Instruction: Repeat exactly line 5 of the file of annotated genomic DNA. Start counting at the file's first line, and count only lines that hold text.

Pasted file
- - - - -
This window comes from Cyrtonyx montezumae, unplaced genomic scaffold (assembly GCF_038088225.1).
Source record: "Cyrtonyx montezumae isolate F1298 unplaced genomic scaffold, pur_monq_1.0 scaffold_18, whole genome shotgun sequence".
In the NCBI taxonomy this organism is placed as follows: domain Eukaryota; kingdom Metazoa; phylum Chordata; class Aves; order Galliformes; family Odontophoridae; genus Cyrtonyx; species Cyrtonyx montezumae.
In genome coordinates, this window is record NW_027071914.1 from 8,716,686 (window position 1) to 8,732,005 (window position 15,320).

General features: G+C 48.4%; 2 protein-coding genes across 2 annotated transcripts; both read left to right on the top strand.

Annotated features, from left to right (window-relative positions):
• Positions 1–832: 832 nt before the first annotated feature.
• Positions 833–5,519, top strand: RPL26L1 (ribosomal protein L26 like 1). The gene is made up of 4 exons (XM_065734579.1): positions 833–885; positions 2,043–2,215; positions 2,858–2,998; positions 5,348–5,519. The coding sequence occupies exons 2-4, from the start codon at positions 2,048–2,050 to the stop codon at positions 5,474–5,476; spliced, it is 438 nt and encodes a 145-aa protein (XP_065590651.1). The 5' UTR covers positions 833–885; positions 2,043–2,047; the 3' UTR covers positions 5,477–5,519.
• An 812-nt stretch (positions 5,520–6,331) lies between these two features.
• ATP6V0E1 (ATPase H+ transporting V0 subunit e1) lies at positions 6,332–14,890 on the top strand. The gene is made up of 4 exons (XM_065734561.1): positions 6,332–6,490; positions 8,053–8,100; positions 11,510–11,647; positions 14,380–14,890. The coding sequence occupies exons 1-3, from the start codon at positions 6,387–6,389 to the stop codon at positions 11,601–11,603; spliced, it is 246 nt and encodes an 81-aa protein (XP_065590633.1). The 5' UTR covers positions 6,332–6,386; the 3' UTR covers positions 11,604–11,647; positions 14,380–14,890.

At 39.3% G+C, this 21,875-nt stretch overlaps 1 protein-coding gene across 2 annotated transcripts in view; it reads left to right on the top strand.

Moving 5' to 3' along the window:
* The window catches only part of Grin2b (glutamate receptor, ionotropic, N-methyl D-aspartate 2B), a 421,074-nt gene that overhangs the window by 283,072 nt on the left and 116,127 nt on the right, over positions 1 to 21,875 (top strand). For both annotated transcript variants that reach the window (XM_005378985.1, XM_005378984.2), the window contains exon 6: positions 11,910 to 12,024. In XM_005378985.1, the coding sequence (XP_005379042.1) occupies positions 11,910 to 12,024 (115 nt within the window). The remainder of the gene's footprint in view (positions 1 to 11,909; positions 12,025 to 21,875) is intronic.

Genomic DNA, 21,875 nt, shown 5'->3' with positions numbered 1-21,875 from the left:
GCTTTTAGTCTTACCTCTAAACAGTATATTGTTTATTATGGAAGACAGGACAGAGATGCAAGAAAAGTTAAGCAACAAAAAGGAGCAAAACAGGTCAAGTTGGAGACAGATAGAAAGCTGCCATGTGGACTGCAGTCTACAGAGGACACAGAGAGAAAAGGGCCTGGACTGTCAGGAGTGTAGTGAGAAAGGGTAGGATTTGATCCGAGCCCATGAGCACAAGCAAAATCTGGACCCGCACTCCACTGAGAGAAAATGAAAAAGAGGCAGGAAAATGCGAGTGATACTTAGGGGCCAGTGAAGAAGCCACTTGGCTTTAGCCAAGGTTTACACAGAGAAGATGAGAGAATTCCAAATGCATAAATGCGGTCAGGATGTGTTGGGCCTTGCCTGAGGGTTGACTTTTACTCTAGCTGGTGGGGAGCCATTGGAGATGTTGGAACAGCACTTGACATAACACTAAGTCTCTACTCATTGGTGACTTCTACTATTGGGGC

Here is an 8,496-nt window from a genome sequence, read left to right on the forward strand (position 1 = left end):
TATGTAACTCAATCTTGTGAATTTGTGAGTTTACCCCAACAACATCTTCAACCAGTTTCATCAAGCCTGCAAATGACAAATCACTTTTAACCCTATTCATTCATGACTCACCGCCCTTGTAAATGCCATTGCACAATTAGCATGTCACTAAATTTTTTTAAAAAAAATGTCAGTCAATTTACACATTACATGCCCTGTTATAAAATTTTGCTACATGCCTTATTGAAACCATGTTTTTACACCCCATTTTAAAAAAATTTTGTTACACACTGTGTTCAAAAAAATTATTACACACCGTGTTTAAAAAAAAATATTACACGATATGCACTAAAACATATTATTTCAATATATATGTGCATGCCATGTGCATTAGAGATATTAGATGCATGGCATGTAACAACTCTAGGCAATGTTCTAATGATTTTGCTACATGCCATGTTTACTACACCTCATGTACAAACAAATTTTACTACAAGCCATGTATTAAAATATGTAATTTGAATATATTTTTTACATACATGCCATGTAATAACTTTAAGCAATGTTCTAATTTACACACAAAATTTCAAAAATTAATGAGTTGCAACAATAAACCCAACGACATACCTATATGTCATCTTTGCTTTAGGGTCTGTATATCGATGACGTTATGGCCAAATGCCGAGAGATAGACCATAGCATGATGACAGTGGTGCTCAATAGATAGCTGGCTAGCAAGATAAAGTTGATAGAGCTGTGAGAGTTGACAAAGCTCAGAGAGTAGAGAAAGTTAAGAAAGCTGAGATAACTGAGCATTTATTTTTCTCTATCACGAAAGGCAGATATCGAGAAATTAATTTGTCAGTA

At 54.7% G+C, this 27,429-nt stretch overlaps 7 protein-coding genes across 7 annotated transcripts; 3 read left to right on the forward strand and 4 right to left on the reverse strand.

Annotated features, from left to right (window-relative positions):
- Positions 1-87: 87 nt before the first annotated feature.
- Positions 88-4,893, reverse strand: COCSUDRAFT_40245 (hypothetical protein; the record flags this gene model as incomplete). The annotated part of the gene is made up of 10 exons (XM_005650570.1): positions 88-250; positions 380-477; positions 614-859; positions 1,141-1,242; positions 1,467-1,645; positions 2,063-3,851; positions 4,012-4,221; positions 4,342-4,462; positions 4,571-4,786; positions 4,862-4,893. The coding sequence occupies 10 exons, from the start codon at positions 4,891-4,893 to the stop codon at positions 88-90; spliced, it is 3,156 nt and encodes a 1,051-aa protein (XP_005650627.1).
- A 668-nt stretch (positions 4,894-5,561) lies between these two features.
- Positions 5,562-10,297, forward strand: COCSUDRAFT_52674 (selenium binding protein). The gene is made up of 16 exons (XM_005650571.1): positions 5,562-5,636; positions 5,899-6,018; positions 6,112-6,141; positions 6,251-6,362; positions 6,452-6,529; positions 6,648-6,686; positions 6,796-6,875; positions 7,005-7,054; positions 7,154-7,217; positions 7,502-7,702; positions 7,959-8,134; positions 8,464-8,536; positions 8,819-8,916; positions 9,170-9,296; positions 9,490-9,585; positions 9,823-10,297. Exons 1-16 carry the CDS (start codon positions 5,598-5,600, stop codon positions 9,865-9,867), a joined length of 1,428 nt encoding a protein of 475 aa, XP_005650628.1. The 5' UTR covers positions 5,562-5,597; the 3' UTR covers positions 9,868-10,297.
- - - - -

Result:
General features: G+C 48.4%; 2 protein-coding genes across 2 annotated transcripts; both read left to right on the top strand.